The human central processing unit, the brain, is housed in the head. The complexity of the head and its contents are the primary reason that we as humans are able to communicate at such a high level, can comprehend, appreciate, interact, love and nurture.
Although our lives may sometimes make us feel like we are running around like headless chooks (as chickens are reported to have done thousands of years ago after having their heads removed), humans aren’t able to function even in the very short term without our heads.
Dizziness is a common issue in the general population. It is estimated that at least five per cent of the Australian population (over one million people) will experience dizziness issues at some point in their lifetime. There are a number of causes for dizziness. Treatment options include medical management (eg, medications), physiotherapy and psychology intervention. Your GP can help determine the appropriate clinician for your specific needs.
What is the difference between dizziness and vertigo?
Dizziness and vertigo have similar symptoms but with some specific differences. Dizziness is a general term used to describe sensations such as light headedness, giddiness, disorientation and unsteadiness. Vertigo is easier to describe and involves a sensation that the room or the environment is spinning. Vertigo is highly characteristic of an inner ear (vestibular) complaint, whereas there are a number different causes for sensations of dizziness. These include inner ear (vestibular) disorders, reduced blood flow to the brain (vascular), neck (cervicogenic) issues, psychological problems and mild traumatic brain injury (concussion).
Research has determined that inner ear (vestibular) disorders are the cause for dizziness and vertigo in at least 50 per cent of cases but remain poorly diagnosed. For this reason, dizziness and vertigo are often associated with significant feelings of frustration, anxiety and depression and can affect a range of everyday activities. If your symptoms of dizziness and vertigo are triggered or made worse by moving quickly, then it is highly likely that they are caused by a problem in the inner ear (vestibular) system and require further investigation.
How do I know if what I’m experiencing is dizziness or vertigo?
Many people find it quite difficult to accurately describe their sensation of dizziness. Vertigo is easier to describe and involves a sensation that the room or the environment is spinning. Sometimes symptoms of vertigo come on out of the blue and sometimes they are triggered by something that you do, such as lying down or rolling over in bed.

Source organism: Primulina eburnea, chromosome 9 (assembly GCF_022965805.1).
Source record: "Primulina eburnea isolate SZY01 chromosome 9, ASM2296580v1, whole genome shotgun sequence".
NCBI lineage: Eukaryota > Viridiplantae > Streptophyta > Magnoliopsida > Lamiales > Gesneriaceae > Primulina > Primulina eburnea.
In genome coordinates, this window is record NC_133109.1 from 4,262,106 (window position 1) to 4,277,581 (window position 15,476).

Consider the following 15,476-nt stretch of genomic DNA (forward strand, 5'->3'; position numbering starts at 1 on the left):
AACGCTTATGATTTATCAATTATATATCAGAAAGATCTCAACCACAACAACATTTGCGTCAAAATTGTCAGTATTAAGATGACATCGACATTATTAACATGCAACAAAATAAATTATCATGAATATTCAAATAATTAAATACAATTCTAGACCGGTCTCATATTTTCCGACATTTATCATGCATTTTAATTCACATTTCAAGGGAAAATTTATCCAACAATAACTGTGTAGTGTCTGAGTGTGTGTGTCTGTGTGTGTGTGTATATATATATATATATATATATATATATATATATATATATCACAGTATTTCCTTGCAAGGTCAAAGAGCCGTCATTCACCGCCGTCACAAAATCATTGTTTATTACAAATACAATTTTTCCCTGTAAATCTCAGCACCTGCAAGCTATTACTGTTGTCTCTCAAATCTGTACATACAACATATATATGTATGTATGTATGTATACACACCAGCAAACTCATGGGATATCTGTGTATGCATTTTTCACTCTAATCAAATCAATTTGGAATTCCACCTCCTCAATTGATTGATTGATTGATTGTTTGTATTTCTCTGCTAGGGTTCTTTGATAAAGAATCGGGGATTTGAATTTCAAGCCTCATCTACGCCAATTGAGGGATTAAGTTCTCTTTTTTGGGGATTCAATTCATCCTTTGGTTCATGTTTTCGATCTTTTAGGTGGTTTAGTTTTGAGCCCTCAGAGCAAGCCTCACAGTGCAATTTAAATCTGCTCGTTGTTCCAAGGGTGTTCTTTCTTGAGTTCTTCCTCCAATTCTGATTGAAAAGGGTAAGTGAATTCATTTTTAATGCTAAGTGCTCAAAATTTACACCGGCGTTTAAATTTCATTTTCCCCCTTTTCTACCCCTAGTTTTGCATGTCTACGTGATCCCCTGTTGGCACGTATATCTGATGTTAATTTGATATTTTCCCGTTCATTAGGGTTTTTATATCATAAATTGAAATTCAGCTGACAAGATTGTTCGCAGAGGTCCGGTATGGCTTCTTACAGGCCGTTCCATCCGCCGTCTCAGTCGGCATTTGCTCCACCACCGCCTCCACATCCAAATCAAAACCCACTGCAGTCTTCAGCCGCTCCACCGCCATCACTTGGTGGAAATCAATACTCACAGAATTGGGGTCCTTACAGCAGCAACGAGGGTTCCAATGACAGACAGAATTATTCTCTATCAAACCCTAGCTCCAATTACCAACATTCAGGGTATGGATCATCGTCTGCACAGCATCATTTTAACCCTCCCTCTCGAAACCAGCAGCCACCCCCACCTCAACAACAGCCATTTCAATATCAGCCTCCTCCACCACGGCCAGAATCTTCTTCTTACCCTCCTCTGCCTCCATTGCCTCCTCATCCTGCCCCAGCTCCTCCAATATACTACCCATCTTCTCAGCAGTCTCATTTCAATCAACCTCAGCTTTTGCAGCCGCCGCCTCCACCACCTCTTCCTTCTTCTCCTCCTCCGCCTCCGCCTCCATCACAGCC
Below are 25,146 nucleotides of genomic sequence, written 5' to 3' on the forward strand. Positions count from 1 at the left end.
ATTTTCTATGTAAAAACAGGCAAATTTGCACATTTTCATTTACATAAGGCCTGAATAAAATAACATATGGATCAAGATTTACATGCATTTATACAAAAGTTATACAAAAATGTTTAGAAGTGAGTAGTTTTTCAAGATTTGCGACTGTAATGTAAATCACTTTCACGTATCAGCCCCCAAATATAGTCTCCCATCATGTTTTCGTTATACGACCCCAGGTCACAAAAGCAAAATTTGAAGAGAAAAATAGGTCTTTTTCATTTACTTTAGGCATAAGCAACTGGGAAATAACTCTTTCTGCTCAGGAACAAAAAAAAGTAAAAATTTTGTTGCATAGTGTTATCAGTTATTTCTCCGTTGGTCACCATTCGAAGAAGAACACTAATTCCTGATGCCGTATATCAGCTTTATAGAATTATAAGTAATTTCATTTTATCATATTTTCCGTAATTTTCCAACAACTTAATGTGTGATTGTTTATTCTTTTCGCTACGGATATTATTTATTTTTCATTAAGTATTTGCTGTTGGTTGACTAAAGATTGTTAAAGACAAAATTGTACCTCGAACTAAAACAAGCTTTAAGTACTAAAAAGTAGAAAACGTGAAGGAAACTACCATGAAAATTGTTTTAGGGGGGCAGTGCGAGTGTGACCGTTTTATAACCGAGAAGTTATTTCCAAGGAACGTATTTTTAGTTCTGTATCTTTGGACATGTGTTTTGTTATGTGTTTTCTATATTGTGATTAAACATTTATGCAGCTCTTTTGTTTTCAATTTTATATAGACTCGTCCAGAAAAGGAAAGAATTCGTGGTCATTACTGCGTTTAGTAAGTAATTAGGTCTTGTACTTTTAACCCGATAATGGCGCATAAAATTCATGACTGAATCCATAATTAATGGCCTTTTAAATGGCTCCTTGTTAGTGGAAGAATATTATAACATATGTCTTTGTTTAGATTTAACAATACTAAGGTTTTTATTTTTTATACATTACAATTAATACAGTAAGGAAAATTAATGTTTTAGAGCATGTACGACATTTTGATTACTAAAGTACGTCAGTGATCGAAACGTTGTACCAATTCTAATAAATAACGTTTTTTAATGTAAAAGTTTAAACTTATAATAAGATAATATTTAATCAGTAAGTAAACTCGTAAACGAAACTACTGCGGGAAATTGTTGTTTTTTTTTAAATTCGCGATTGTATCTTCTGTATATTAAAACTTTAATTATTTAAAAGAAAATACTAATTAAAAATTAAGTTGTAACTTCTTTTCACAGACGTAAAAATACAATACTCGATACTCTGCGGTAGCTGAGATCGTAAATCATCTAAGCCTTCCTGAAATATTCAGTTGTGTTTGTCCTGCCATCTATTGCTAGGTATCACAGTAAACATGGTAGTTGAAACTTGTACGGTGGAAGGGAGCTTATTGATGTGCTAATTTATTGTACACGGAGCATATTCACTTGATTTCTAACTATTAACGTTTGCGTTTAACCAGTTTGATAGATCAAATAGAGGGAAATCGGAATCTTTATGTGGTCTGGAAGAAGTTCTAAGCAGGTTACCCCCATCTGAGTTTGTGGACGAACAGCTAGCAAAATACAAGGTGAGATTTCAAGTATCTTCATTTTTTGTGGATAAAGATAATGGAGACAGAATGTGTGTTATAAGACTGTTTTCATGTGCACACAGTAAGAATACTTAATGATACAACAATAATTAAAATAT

Although there are a number different causes for dizziness, a medical specialist such as a neurologist, is commonly used to help establish the diagnosis. They are able to organise the tests required to determine the cause. These include a hearing test, a brain (MRI) scan, blood tests and specific balance function tests. Ways of treating the dizziness are dependent on the results of these tests.
Should I be worried?
In most instances, dizziness and vertigo are caused by conditions that are not serious. The symptoms themselves, however, can be very disabling and can affect all aspects of everyday life. Most people with dizziness are unable to function normally and avoid certain activities, such as driving, attending exercise classes, walking outside of the house and using public transport. Work can also be affected with many people feeling dizzy when using the computer or when exposed to bright light and increased noise. Financial pressures associated with reduced work hours can put stress on relationships with family and friends and many people report feelings of frustration, loss of confidence, anxiety and depression.
How can physiotherapy help with dizziness and vertigo?
Vestibular physiotherapy can be a very good option for treating symptoms of dizziness and vertigo, especially if these symptoms are triggered or made worse by movement. In many cases, dizziness that is worse with movement is caused by a disorder involving the inner ear (vestibular) system. Research has shown that vestibular physiotherapy is highly effective in treating vestibular disorders, such as benign paroxysmal positional vertigo (BPPV), viral infection of the inner ear (vestibular neuritis) and vestibular migraine (a form of migraine that causes vertigo and dizziness with or without symptoms of headache).